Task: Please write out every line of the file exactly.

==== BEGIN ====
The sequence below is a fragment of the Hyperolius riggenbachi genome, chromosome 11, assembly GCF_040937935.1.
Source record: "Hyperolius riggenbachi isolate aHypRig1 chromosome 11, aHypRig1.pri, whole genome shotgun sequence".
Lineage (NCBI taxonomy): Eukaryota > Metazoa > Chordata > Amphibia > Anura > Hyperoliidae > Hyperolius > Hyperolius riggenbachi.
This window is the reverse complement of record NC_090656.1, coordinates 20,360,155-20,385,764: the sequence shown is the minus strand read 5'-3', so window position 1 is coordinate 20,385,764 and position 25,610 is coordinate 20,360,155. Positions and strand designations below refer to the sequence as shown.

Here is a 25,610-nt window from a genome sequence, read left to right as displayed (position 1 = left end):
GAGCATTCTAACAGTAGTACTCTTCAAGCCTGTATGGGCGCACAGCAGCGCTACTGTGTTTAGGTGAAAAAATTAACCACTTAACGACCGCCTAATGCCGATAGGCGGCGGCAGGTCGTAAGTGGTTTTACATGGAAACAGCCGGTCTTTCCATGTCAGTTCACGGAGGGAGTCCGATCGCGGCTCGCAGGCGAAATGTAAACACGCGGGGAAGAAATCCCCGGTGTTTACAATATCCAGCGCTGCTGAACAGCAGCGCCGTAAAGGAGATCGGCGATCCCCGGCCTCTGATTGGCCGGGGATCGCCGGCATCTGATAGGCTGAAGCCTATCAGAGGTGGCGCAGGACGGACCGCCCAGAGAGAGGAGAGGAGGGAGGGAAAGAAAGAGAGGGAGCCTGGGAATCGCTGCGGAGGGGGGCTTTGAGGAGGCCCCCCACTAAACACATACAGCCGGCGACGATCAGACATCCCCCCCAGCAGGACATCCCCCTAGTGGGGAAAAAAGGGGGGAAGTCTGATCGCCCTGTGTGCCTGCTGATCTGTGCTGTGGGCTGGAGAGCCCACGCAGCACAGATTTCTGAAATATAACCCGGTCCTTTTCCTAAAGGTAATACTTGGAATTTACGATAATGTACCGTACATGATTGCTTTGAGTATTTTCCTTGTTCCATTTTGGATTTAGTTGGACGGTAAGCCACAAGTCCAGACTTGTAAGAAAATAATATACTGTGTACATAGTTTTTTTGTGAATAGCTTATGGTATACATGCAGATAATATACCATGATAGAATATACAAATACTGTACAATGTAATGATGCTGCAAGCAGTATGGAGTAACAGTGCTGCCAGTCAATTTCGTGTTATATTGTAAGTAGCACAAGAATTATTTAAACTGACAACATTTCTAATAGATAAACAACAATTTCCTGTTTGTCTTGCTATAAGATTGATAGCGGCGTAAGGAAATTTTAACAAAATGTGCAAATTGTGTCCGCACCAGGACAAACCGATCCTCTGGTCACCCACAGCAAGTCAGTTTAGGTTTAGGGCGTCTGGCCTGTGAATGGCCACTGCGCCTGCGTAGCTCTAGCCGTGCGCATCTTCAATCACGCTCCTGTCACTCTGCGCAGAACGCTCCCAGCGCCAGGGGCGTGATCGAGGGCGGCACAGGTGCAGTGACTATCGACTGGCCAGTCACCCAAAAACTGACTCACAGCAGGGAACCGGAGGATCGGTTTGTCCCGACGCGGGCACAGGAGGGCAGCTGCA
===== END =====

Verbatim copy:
The sequence below is a fragment of the Hyperolius riggenbachi genome, chromosome 11, assembly GCF_040937935.1.
Source record: "Hyperolius riggenbachi isolate aHypRig1 chromosome 11, aHypRig1.pri, whole genome shotgun sequence".
Lineage (NCBI taxonomy): Eukaryota > Metazoa > Chordata > Amphibia > Anura > Hyperoliidae > Hyperolius > Hyperolius riggenbachi.
This window is the reverse complement of record NC_090656.1, coordinates 20,360,155-20,385,764: the sequence shown is the minus strand read 5'-3', so window position 1 is coordinate 20,385,764 and position 25,610 is coordinate 20,360,155. Positions and strand designations below refer to the sequence as shown.

Here is a 25,610-nt window from a genome sequence, read left to right as displayed (position 1 = left end):
GAGCATTCTAACAGTAGTACTCTTCAAGCCTGTATGGGCGCACAGCAGCGCTACTGTGTTTAGGTGAAAAAATTAACCACTTAACGACCGCCTAATGCCGATAGGCGGCGGCAGGTCGTAAGTGGTTTTACATGGAAACAGCCGGTCTTTCCATGTCAGTTCACGGAGGGAGTCCGATCGCGGCTCGCAGGCGAAATGTAAACACGCGGGGAAGAAATCCCCGGTGTTTACAATATCCAGCGCTGCTGAACAGCAGCGCCGTAAAGGAGATCGGCGATCCCCGGCCTCTGATTGGCCGGGGATCGCCGGCATCTGATAGGCTGAAGCCTATCAGAGGTGGCGCAGGACGGACCGCCCAGAGAGAGGAGAGGAGGGAGGGAAAGAAAGAGAGGGAGCCTGGGAATCGCTGCGGAGGGGGGCTTTGAGGAGGCCCCCCACTAAACACATACAGCCGGCGACGATCAGACATCCCCCCCAGCAGGACATCCCCCTAGTGGGGAAAAAAGGGGGGAAGTCTGATCGCCCTGTGTGCCTGCTGATCTGTGCTGTGGGCTGGAGAGCCCACGCAGCACAGATTTCTGAAATATAACCCGGTCCTTTTCCTAAAGGTAATACTTGGAATTTACGATAATGTACCGTACATGATTGCTTTGAGTATTTTCCTTGTTCCATTTTGGATTTAGTTGGACGGTAAGCCACAAGTCCAGACTTGTAAGAAAATAATATACTGTGTACATAGTTTTTTTGTGAATAGCTTATGGTATACATGCAGATAATATACCATGATAGAATATACAAATACTGTACAATGTAATGATGCTGCAAGCAGTATGGAGTAACAGTGCTGCCAGTCAATTTCGTGTTATATTGTAAGTAGCACAAGAATTATTTAAACTGACAACATTTCTAATAGATAAACAACAATTTCCTGTTTGTCTTGCTATAAGATTGATAGCGGCGTAAGGAAATTTTAACAAAATGTGCAAATTGTGTCCGCACCAGGACAAACCGATCCTCTGGTCACCCACAGCAAGTCAGTTTAGGTTTAGGGCGTCTGGCCTGTGAATGGCCACTGCGCCTGCGTAGCTCTAGCCGTGCGCATCTTCAATCACGCTCCTGTCACTCTGCGCAGAACGCTCCCAGCGCCAGGGGCGTGATCGAGGGCGGCACAGGTGCAGTGACTATCGACTGGCCAGTCACCCAAAAACTGACTCACAGCAGGGAACCGGAGGATCGGTTTGTCCCGACGCGGGCACAGGAGGGCAGCTGCA